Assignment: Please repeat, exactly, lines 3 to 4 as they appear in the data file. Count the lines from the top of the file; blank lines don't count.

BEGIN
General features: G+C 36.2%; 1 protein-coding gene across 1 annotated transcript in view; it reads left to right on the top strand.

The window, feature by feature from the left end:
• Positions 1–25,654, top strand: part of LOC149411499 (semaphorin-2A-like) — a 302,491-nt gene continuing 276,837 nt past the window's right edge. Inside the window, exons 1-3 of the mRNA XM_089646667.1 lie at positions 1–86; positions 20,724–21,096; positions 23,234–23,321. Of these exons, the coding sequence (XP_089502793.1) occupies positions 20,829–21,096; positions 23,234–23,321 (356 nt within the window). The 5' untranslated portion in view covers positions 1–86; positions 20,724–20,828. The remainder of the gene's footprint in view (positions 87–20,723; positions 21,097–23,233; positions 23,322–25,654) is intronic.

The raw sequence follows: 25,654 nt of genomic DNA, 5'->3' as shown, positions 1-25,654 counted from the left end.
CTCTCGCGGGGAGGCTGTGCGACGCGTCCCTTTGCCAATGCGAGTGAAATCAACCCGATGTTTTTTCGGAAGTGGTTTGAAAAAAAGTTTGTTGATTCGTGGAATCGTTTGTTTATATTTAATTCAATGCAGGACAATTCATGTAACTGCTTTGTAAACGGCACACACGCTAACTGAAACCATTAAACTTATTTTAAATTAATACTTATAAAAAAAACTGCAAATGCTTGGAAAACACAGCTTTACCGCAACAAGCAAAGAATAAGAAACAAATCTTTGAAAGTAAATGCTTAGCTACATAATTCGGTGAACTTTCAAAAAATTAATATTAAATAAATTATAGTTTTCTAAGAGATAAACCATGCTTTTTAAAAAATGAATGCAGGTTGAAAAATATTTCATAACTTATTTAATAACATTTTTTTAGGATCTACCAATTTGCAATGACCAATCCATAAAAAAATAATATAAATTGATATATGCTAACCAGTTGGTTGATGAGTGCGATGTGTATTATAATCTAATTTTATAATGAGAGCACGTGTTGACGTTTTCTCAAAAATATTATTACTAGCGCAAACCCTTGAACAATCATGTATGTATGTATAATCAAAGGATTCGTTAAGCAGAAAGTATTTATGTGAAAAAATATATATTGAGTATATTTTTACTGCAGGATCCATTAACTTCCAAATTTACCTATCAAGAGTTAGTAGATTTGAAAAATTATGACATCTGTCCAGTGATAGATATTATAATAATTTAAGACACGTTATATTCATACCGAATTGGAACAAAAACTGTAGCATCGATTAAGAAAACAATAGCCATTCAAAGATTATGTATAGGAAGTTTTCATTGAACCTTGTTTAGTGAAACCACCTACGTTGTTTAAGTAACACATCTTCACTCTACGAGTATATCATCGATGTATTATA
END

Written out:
• Positions 1–25,654, top strand: part of LOC149411499 (semaphorin-2A-like) — a 302,491-nt gene continuing 276,837 nt past the window's right edge. Inside the window, exons 1-3 of the mRNA XM_089646667.1 lie at positions 1–86; positions 20,724–21,096; positions 23,234–23,321. Of these exons, the coding sequence (XP_089502793.1) occupies positions 20,829–21,096; positions 23,234–23,321 (356 nt within the window). The 5' untranslated portion in view covers positions 1–86; positions 20,724–20,828. The remainder of the gene's footprint in view (positions 87–20,723; positions 21,097–23,233; positions 23,322–25,654) is intronic.

The raw sequence follows: 25,654 nt of genomic DNA, 5'->3' as shown, positions 1-25,654 counted from the left end.